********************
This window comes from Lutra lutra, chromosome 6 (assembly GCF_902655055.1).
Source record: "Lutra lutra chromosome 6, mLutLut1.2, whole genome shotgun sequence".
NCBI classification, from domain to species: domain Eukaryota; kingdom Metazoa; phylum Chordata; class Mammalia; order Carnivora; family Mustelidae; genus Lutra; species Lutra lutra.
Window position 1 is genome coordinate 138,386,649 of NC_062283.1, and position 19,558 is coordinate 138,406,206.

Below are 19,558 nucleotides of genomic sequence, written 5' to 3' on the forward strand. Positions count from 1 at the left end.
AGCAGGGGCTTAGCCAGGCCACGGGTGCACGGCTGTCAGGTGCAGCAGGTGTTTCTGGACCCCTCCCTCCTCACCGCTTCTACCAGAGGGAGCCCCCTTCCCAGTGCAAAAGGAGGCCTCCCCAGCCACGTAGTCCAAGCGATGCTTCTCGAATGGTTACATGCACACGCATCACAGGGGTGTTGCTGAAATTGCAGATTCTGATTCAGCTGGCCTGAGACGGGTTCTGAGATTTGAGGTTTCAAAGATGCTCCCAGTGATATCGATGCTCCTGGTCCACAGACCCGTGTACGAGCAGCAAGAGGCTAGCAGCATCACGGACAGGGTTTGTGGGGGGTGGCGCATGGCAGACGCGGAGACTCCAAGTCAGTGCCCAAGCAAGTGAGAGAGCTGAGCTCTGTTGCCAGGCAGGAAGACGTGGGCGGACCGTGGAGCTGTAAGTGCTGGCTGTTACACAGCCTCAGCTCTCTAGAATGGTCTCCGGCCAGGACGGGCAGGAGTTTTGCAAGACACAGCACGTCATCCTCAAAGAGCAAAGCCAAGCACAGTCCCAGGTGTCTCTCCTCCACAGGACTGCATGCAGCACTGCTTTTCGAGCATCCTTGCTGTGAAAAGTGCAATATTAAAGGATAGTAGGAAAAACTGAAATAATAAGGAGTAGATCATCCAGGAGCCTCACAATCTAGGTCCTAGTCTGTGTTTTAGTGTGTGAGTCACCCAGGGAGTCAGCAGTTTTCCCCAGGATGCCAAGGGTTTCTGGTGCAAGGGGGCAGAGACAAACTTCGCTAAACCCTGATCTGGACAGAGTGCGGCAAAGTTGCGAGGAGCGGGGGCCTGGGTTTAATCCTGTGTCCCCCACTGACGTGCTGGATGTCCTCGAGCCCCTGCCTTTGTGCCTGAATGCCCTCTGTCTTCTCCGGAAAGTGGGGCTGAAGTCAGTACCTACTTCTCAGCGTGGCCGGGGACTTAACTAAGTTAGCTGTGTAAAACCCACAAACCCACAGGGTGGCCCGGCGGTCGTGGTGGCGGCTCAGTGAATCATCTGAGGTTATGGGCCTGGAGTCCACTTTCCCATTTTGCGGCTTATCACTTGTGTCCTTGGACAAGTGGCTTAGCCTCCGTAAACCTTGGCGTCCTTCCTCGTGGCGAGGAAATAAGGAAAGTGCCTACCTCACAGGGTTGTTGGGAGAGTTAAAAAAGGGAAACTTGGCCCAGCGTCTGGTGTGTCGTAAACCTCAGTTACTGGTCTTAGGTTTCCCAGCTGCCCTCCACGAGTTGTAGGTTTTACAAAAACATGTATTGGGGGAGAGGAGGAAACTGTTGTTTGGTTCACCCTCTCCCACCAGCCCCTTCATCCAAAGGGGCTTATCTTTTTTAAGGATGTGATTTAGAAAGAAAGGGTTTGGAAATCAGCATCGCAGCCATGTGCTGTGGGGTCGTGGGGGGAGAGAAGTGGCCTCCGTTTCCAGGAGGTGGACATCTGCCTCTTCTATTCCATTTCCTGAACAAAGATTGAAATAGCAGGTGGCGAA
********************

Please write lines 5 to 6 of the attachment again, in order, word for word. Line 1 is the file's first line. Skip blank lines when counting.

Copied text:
Below are 19,558 nucleotides of genomic sequence, written 5' to 3' on the forward strand. Positions count from 1 at the left end.
AGCAGGGGCTTAGCCAGGCCACGGGTGCACGGCTGTCAGGTGCAGCAGGTGTTTCTGGACCCCTCCCTCCTCACCGCTTCTACCAGAGGGAGCCCCCTTCCCAGTGCAAAAGGAGGCCTCCCCAGCCACGTAGTCCAAGCGATGCTTCTCGAATGGTTACATGCACACGCATCACAGGGGTGTTGCTGAAATTGCAGATTCTGATTCAGCTGGCCTGAGACGGGTTCTGAGATTTGAGGTTTCAAAGATGCTCCCAGTGATATCGATGCTCCTGGTCCACAGACCCGTGTACGAGCAGCAAGAGGCTAGCAGCATCACGGACAGGGTTTGTGGGGGGTGGCGCATGGCAGACGCGGAGACTCCAAGTCAGTGCCCAAGCAAGTGAGAGAGCTGAGCTCTGTTGCCAGGCAGGAAGACGTGGGCGGACCGTGGAGCTGTAAGTGCTGGCTGTTACACAGCCTCAGCTCTCTAGAATGGTCTCCGGCCAGGACGGGCAGGAGTTTTGCAAGACACAGCACGTCATCCTCAAAGAGCAAAGCCAAGCACAGTCCCAGGTGTCTCTCCTCCACAGGACTGCATGCAGCACTGCTTTTCGAGCATCCTTGCTGTGAAAAGTGCAATATTAAAGGATAGTAGGAAAAACTGAAATAATAAGGAGTAGATCATCCAGGAGCCTCACAATCTAGGTCCTAGTCTGTGTTTTAGTGTGTGAGTCACCCAGGGAGTCAGCAGTTTTCCCCAGGATGCCAAGGGTTTCTGGTGCAAGGGGGCAGAGACAAACTTCGCTAAACCCTGATCTGGACAGAGTGCGGCAAAGTTGCGAGGAGCGGGGGCCTGGGTTTAATCCTGTGTCCCCCACTGACGTGCTGGATGTCCTCGAGCCCCTGCCTTTGTGCCTGAATGCCCTCTGTCTTCTCCGGAAAGTGGGGCTGAAGTCAGTACCTACTTCTCAGCGTGGCCGGGGACTTAACTAAGTTAGCTGTGTAAAACCCACAAACCCACAGGGTGGCCCGGCGGTCGTGGTGGCGGCTCAGTGAATCATCTGAGGTTATGGGCCTGGAGTCCACTTTCCCATTTTGCGGCTTATCACTTGTGTCCTTGGACAAGTGGCTTAGCCTCCGTAAACCTTGGCGTCCTTCCTCGTGGCGAGGAAATAAGGAAAGTGCCTACCTCACAGGGTTGTTGGGAGAGTTAAAAAAGGGAAACTTGGCCCAGCGTCTGGTGTGTCGTAAACCTCAGTTACTGGTCTTAGGTTTCCCAGCTGCCCTCCACGAGTTGTAGGTTTTACAAAAACATGTATTGGGGGAGAGGAGGAAACTGTTGTTTGGTTCACCCTCTCCCACCAGCCCCTTCATCCAAAGGGGCTTATCTTTTTTAAGGATGTGATTTAGAAAGAAAGGGTTTGGAAATCAGCATCGCAGCCATGTGCTGTGGGGTCGTGGGGGGAGAGAAGTGGCCTCCGTTTCCAGGAGGTGGACATCTGCCTCTTCTATTCCATTTCCTGAACAAAGATTGAAATAGCAGGTGGCGAA